Saturday, July 19, 2008
I hate the phrase "the nature of reality" because, sad to say, I heard my father use it too many times to count. Even as a middle-aged person, I'm still tired of the phrase, or more accurately put, my hackles go up when I hear it (and what's a hackle, anyway?)
I have been harboring the delusion that I'm not interested in finding out what the nature of reality is. If this is so, why does zen interest me? I waffle over this issue. Most of the time, my relationship to zen is simply this: sitting in meditation makes me feel good. Sitting with others makes me feel even better. I enjoy reading the Chinese sutras and don't spend much time or thought trying to figure out what they mean. I sit with the ideas, letting them settle into my consciousness. I have some understanding, but it is something I can't articulate well. I feel it in my bones. It makes me smile. I may be completely deluded about my understanding, but I basically don't care.
Yet, I read much that is completely opaque to me and I find that bothersome. I do feel many of the stories about the encounters between students and teachers to be utterly absurd and wonder why they just can't say what they mean in plain language. If Buddhism is supposed to free people of suffering, wouldn't it be more expediant to make the teachings easier to understand? The teachers say it is both easy and hard, or neither or both or that making a distinction between easy and hard proves one doesn't understand a thing. . .and I sigh. Just say it! Why do we have to work so hard?
But this isn't what I meant to write about. I was thinking about how my vision may have inclined me, as a young child, to think about things such as the "nature of reality". Unfortunately, I would not discuss this subject with anyone, especially my father, for whom it has been his tireless favorite subject and companion, for I was afraid of ridicule.
I was born with a lazy left eye. My left eye wandered all over the place, mostly at the furthest point towards the left. Most of the time I saw double and some times (I was told) my brain would just discard my left eye's information and I would see a single image.
My vision gave me an odd perspective on the world at a most formative age. If I was seeing double, I had to ascertain which image was the "real" one. No one told me how to do this and it was an interesting puzzle. I would often use my forefinger to poke at an image to see if my finger touched it or not. Even while writing this, I notice I write "image" instead of writing "the table" or "the cat". Every thing was suspect, in a way. Was it real or not? If you've ever watched television hooked to an antenna, you've probably seen ghost images at times. That is what my vision is like. On the TV, both images are "not real", in a sense, so it's not of any importance to get it right.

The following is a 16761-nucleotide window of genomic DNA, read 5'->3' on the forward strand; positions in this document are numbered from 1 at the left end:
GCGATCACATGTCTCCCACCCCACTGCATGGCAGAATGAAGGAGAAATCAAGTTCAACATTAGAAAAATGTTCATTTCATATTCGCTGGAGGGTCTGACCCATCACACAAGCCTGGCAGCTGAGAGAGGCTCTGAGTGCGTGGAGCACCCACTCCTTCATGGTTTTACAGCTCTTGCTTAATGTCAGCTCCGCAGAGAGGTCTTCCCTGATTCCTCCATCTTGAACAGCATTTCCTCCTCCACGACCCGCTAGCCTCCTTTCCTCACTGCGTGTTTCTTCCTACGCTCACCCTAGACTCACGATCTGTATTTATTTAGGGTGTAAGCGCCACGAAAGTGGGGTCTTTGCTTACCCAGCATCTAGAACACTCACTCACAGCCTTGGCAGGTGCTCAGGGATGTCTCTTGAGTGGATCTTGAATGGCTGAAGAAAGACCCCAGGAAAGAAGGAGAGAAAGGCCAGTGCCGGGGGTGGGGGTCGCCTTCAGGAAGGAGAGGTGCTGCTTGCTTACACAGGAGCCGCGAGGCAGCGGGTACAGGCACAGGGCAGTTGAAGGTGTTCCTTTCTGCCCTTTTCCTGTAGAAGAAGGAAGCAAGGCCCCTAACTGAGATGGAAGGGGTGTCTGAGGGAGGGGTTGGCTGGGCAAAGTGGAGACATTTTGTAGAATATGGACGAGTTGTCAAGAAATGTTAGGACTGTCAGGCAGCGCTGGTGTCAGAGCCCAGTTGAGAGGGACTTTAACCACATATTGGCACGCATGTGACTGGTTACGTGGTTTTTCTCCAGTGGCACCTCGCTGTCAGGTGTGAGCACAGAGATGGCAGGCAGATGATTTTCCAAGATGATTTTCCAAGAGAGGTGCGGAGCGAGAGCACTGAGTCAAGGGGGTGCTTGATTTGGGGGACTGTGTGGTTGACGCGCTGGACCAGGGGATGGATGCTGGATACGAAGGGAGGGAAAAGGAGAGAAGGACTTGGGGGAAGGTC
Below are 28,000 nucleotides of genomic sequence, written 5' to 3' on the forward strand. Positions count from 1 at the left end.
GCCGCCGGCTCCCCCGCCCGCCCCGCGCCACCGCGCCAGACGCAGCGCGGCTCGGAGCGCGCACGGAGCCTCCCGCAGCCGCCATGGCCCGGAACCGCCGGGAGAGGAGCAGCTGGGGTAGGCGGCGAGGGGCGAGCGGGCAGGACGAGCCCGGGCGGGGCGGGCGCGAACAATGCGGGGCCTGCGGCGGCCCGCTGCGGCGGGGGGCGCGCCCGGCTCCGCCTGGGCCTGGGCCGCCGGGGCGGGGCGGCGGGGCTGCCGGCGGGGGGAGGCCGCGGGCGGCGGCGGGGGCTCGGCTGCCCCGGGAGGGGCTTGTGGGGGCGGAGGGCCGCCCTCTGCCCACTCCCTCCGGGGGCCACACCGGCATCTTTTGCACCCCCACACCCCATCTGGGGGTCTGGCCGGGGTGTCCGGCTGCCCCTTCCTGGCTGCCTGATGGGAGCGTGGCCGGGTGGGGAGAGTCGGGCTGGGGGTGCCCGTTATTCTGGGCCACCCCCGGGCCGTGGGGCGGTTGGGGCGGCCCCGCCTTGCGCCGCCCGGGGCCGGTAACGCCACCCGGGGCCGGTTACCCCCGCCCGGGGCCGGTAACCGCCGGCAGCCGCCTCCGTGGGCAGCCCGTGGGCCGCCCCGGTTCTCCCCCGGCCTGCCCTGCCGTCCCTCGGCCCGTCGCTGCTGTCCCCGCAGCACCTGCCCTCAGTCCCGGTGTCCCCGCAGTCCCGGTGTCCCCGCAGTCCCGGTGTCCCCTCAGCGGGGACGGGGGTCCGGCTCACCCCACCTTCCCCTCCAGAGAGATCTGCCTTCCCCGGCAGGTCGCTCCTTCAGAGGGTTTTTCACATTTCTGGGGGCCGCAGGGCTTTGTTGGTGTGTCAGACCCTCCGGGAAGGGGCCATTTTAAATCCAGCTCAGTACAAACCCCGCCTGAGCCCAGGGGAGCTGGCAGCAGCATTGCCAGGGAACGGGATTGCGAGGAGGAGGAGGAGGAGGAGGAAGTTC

Getting it right is very important. If I get it wrong, I may bump into the edge of a door or ram my car into another one. I may go to pick up a pencil and swipe at air. But I don't. I have learned to judge and, unbelievably, considering my vision problems, have spent most of my life doing artwork (like tattooing) where precision is of the utmost importance. I wonder if I overcompensated for my strange sight by being interested in activities that challenged it. Tattooing, technical drawing, lace making, hand sewing - they all require a tremendous amount of accuracy.
As to reality, well, I used to wonder about the very concept of their being a "real image". It seemed to me, at a very young age, that what we saw was a construct in our mind, and in truth, that is so. We see upside-down, and mechanisms of sight (which I can't explain without reading a textbook) turn the image the right way. Is the world upside-down? Maybe so.
I chose to believe that the image that had more opacity was the real image. But I may be wrong. Again, the truth is exactly in the middle. The left view is wrong and the right view is also wrong. The image in the middle is "correct" and three dimensional. But is it really there, in the middle?
Not in my world. For me, reality is always on the right hand side. The left side, now that some of my sight problem has been corrected (and I wear glasses) wanders around quite a bit. In the morning, there's a whole world of images that I mentally discard. After a half an hour or so, my left eye finally wakes up and starts to behave a bit. Then I have to deal with that ghost image.
I do bump into the edges of things. I can't see the edges of things clearly. It's hazy. If there's any danger involved (like standing on the edge of a cliff), I feel quite insecure. I can not be certain where anything stops, so I stay back.
Some people think I'm overly anxiety ridden or wimpy, but they don't see the world like I do. It is reasonable for me to be a bit more nervous at the edge of a canyon than the average person. I had to walk across a board to get on a boat in the Bay of Fundy once and almost fell to my death in a chasm of seaweed. I learned to drive at the age of 30, when I finally felt secure enough to know I could figure out how far the cars on my left were from me. But, I'm still a nervous driver when I get outside my comfort zone. If it's not rural, I shouldn't be trusted with a car.
I remember spending hours looking at small objects on white sheets when I was young. I would first close my left eye and then my right and watch how the image moved. I learned to control my eyes with all sorts of crazy exercises (which gave me a two year long headache). But still, my image of the world is constantly in flux. So, I had thought, for the longest time, that nothing is real. Our minds only interpret, and they do so with varying levels of accuracy. And there is no way that I can see what you see nor you I. So, is reality fixed? Certainly not!
How do you see? Or hear? Or taste, smell or feel? It is not the same as the way I do, or anybody else's. So, how can we say there is one reality?